To gain a hue again, like an old wound.
The corn rises up, the tomatoes redden.
Her birth hole, a tangle of dream thoughts,
Spends eight hours screaming you out of her body.
A circle of twelve dead birds,
Broken bodies, silhouettes,
Strips of light trying to get where they need to be.
Tell no one this is your life.

Emily R. Johnston

Emily is from Boston, San Francisco, Fairbanks, Alaska, and Central Illinois. Holding a Ph.D. in English Studies and an M.F.A. in Creative Writing/Poetry, her work emerges at the intersections of writing studies, social justice pedagogy, trauma theory, film theory, and narrativity. In particular, she researches and publishes on students’ literacy learning in relation to issues of sexualized trauma. She has taught courses in academic writing, public writing, creative writing, gender studies, literature and film, and English as a Second Language. Emily is a Postdoctoral Researcher in Writing Pedagogy at The University of Delaware, and Managing Editor of Spoon River Poetry Review (SRPR).

April 2014 SRPR Lucia Getsi Reading Series Event

All recordings done by Brian Hedgepath, © 2014

Photos by Kirstin Hotelling Zona

IMG_5650Coming to us from New York City, Jesse Nissim (SRPR Editors’ Prize Contest 2013 Winner) is author of four poetry chapbooks. Jesse kicked off SRPR’s Lucia Getsi Reading Series Event on April 10, 2014. Listen to this recording of her reading, which includes “Fire” (Nissim’s contest-winning poem) as well as poems from her full-length collection, Day Cracks between the Bones of a Foot (Furniture Press Books), that deal with her experience of being injured as a dancer—of trying to get inside the body: “Diagram for the Dream of Flight,” the collection’s title poem and “Finale.” Jesse also reads from her more recent collection, Nesting Instincts. These untitled poems are inspired by the economic crisis, ideas of housing and shelter, and represent Jesse’s work with found texts and collage. Her reading concludes with a new poem, “By the Time I Arrived, I Was A Bird.”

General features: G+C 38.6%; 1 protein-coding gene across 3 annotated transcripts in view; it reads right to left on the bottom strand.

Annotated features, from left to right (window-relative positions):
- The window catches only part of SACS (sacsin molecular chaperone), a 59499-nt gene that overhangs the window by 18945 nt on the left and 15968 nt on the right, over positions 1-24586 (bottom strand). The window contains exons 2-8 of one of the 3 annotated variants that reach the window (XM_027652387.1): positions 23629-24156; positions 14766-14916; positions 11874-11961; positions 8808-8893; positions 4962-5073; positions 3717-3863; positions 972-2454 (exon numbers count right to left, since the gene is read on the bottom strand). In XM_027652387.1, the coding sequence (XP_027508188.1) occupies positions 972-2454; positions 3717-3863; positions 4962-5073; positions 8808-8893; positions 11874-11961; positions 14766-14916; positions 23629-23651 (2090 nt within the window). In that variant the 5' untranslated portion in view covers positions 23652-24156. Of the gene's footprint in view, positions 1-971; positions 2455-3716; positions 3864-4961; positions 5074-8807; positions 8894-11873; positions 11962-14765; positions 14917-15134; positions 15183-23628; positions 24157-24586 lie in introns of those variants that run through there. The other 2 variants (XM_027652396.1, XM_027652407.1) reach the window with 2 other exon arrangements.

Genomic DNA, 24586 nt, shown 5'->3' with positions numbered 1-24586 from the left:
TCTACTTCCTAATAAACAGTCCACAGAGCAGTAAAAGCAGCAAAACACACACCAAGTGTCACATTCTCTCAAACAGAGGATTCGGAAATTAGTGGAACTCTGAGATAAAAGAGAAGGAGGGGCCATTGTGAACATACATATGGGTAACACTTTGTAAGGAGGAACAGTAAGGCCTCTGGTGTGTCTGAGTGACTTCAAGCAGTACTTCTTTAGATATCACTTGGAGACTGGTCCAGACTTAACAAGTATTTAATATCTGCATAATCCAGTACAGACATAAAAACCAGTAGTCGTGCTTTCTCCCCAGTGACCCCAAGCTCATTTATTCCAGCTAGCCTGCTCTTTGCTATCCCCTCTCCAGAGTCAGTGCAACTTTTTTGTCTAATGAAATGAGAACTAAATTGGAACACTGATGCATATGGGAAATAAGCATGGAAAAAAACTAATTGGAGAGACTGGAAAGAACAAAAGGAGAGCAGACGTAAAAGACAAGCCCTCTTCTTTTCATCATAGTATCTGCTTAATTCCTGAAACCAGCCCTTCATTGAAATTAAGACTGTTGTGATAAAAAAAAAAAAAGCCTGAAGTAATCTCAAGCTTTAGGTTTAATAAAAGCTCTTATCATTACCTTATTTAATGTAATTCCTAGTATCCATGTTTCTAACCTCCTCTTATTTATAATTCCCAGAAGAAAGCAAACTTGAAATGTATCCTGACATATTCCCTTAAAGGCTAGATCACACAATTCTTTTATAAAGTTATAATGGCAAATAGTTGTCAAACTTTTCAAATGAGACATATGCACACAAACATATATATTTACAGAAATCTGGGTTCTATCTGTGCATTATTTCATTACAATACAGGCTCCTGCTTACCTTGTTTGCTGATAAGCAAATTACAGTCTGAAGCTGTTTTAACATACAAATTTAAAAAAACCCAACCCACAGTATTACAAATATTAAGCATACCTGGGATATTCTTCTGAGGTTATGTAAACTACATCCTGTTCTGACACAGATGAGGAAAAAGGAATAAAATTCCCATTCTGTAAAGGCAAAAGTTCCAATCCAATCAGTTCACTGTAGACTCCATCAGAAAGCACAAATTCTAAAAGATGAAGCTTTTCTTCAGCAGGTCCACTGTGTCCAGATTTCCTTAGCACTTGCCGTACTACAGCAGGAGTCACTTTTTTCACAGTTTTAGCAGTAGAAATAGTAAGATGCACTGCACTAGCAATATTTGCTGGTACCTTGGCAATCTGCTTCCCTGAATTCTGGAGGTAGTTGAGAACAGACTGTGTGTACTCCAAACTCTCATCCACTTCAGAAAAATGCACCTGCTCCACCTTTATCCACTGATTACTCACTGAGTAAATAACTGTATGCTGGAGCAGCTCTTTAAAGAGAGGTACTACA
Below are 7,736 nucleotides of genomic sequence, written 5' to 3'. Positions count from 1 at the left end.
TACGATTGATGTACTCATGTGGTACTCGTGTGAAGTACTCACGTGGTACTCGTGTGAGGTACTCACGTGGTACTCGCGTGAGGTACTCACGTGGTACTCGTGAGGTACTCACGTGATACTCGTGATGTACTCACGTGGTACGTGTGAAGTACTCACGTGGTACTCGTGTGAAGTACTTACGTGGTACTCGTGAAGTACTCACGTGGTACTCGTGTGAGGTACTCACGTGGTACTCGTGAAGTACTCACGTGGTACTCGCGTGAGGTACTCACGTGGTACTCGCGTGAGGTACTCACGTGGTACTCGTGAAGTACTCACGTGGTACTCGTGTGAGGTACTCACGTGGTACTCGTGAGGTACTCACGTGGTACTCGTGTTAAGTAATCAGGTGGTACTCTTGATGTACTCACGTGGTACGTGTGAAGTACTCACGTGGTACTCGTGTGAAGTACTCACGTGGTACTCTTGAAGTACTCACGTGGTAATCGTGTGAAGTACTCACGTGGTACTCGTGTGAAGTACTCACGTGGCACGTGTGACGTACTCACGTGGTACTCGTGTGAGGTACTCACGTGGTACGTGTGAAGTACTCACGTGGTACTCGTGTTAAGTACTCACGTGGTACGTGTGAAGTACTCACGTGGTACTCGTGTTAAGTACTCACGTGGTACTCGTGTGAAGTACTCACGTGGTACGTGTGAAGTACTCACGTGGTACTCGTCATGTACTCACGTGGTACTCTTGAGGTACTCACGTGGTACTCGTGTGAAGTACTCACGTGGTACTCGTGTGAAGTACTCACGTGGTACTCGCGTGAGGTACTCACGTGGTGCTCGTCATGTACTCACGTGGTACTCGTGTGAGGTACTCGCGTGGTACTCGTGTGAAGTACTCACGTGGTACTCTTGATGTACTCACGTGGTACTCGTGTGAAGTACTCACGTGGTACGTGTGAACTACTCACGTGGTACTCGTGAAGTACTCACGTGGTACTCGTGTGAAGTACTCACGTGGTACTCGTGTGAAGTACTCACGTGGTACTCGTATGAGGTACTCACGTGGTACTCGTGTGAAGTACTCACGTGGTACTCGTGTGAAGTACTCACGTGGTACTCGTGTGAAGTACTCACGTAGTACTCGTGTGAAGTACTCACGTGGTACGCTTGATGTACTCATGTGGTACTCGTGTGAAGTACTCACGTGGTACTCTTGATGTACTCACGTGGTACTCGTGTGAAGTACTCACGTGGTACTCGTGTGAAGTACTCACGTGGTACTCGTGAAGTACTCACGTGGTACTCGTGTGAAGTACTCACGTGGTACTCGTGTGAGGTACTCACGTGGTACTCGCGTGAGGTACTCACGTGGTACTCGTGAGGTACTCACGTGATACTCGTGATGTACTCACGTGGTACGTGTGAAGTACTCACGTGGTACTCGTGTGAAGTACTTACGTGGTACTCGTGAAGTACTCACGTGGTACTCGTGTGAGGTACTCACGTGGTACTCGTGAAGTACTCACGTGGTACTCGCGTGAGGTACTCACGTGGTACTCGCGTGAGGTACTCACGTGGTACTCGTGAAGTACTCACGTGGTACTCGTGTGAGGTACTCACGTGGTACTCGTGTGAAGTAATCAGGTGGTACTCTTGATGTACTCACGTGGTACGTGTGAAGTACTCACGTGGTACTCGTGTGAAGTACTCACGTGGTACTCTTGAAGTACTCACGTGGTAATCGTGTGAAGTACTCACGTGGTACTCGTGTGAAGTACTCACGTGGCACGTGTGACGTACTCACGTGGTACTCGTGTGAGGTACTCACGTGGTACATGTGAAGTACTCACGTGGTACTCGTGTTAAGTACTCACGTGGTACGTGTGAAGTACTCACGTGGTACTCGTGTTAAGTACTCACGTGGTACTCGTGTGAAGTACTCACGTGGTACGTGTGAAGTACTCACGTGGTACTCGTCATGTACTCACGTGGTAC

IMG_5713Chicagoan author of four books of poetry, Jason Bredle (SRPR 38.2 Illinois Feature Poet) was a featured poet at SRPR’s Lucia Getsi Reading Series Event on April 10, 2014. Listen (and laugh along!) to this recording of Jason’s humorous reading, which includes “What to Expect,” Doctor Bronson,” “Yellow,” “Dairy of a Werewolf,” “Beating A Dead Horse,” “Stalker,” “Carnival” and “Roman Candle,” among others.